New York City Asks for Relief From Its Right-to-Shelter Mandate
Mayor Eric Adams asked a judge for permission on Tuesday to relieve New York City of its unique and longstanding obligation to provide shelter for anyone who asks, asserting that the overwhelming influx of asylum seekers has overwhelmed its ability to accommodate all those in need.
“Given that we’re unable to provide care for an unlimited number of people and are already overextended, it is in the best interest of everyone, including those seeking to come to the United States, to be upfront that New York City cannot single- “handedly provide care to everyone crossing our border,” Mr. Adams said in a statement. “Being dishonest about this will only result in our system collapsing, and we need our government partners to know the truth and do their share.”
In a letter to Deborah Kaplan, the deputy chief administrative judge for New York City Courts, the city’s lawyers asked for changes to the 1981 consent decree that set New York’s requirement to provide shelter for anyone who applies for it.
The city asked that the wording be changed to allow it to deny shelter to homeless adults and adult families if it “lacks the resources and capacity to establish and maintain sufficient shelter sites, staffing, and security to provide safe and appropriate shelter.”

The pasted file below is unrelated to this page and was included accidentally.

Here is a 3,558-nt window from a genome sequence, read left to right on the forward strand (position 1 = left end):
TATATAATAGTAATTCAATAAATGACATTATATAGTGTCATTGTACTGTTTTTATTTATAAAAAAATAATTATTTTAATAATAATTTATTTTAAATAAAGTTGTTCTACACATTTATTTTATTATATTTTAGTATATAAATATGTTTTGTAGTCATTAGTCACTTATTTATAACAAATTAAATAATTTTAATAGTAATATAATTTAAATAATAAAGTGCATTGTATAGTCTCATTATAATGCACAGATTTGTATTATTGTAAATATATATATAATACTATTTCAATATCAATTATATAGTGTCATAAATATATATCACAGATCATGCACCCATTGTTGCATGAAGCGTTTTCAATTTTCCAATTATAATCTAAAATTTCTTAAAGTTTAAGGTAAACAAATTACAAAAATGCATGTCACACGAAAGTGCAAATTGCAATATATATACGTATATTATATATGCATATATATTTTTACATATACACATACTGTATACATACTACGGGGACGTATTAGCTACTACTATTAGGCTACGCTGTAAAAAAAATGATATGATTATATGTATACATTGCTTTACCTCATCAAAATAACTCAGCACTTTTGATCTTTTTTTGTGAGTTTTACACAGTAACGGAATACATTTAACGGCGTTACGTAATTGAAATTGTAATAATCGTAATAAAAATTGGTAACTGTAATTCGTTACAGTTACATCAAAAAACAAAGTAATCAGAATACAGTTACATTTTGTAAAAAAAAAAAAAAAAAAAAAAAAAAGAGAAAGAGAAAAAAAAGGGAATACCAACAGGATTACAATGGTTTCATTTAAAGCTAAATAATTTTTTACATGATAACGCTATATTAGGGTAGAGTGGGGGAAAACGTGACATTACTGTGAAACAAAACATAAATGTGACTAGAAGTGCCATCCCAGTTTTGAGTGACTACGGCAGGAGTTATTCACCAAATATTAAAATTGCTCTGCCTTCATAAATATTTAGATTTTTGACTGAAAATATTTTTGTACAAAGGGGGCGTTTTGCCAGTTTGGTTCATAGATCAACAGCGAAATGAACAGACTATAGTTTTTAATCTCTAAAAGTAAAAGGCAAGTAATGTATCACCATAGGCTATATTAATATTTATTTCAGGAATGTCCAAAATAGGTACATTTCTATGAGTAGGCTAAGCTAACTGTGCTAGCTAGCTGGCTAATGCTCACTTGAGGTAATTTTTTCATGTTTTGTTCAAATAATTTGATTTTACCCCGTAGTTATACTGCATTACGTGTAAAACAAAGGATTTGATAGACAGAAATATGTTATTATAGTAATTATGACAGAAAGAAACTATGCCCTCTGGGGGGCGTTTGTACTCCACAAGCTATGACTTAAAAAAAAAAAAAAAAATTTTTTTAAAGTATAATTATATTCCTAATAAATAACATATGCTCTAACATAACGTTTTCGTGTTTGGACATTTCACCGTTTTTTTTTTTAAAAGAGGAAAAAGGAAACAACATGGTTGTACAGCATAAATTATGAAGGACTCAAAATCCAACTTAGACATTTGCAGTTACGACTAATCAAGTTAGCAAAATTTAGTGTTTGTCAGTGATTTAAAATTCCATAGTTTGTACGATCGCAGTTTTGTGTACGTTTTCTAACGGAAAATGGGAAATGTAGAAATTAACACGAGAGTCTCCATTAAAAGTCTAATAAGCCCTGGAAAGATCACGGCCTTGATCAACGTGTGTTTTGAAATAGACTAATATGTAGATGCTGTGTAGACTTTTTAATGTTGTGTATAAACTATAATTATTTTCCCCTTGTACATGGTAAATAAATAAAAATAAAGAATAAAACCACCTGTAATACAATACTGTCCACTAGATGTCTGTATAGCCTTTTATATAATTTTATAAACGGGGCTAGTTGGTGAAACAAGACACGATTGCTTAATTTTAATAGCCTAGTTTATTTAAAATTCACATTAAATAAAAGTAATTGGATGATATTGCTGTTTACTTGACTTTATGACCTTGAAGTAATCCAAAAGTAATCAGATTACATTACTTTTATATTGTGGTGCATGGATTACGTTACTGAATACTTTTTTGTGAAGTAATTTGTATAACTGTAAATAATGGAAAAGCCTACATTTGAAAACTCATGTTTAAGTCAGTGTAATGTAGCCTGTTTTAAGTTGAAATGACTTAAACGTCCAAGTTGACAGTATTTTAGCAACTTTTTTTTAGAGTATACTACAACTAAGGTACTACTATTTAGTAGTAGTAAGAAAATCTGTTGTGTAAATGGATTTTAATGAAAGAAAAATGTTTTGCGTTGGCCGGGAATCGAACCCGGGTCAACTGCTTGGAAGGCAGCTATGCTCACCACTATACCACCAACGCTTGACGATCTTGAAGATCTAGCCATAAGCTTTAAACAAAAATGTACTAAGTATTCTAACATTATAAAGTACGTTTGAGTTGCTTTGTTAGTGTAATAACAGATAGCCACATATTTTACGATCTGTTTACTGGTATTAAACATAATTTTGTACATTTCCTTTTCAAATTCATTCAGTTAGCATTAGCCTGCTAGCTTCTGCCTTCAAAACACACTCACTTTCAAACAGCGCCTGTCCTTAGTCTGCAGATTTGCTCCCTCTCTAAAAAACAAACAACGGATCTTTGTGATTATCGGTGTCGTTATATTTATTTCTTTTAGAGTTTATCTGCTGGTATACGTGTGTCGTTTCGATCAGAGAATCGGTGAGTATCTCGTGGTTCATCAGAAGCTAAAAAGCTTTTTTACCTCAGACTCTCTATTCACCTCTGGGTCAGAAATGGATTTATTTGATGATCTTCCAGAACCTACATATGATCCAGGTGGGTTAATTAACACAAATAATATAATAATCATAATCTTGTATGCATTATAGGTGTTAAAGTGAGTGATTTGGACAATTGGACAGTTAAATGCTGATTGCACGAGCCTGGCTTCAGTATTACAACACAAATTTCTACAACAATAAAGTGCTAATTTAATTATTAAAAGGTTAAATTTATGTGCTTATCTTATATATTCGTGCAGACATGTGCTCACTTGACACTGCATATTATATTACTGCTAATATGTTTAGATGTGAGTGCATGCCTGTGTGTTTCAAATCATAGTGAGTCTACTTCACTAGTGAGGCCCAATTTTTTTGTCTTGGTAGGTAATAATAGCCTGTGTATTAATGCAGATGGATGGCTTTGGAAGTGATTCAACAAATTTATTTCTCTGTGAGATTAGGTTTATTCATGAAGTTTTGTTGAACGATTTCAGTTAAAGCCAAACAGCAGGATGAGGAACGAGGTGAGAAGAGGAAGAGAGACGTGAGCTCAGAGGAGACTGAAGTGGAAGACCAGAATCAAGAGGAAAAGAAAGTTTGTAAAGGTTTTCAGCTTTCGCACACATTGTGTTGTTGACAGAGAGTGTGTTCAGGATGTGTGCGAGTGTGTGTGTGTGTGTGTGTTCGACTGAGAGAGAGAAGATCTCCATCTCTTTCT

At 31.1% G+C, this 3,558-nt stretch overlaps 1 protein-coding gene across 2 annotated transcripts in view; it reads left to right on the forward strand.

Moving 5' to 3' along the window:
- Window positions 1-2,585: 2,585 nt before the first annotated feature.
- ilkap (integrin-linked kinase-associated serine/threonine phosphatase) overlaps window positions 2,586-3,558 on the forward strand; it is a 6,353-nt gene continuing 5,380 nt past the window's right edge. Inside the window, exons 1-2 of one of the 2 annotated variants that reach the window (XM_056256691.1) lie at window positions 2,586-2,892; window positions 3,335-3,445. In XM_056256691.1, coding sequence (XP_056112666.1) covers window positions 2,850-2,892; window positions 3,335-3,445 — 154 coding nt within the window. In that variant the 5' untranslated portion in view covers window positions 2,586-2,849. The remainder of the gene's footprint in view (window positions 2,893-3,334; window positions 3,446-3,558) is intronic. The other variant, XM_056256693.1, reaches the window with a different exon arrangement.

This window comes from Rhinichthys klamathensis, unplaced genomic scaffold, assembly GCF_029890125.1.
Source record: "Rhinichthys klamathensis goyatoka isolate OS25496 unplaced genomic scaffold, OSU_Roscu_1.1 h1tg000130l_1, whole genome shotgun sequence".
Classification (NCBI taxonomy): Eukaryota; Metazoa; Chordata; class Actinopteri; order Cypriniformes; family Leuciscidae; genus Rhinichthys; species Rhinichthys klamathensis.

The city would still provide shelter to families with children.
Mr. Adams said that he was not seeking to permanently end the right to shelter. But he said that the 1981 consent decree, issued in Callahan v. Carey case, could not have anticipated “a mass influx of individuals entering our system — more than doubling our census count in slightly over a year.”
The letter to Judge Kaplan underscored that theme, saying that the “unprecedented demands on the city’s shelter resources confront the city defendant with challenges never contemplated, foreseeable or indeed, even remotely imagined.”
City officials say more than 70,000 migrants have arrived since the spring and more than 40,000 are in the city’s care. There are more than 81,000 people in the city’s main shelter system.
This is the second time the Adams administration has sought relief from the right-to-shelter mandate. Earlier this month, the mayor issued an executive order that suspended rules requiring families to be placed in private rooms with bathrooms and kitchens, not in group settings, and that set a nightly deadline for newly arriving families to be placed in shelters.
Legal Aid and the Coalition for the Homeless issued a joint statement strongly opposing the city’s move. “For more than 40 years, Callahan has served as a lifeline for countless New Yorkers seeking shelter and critical services,” the groups said.
“The administration’s request to suspend the long-established state constitutional right that protects our clients from the elements is not who we are as a city,” the statement continued. “New Yorkers do not want to see anyone, including asylum seekers, relegated to the streets. We will vigorously oppose any motion from this administration that seeks to undo these fundamental protections that have long defined our city.”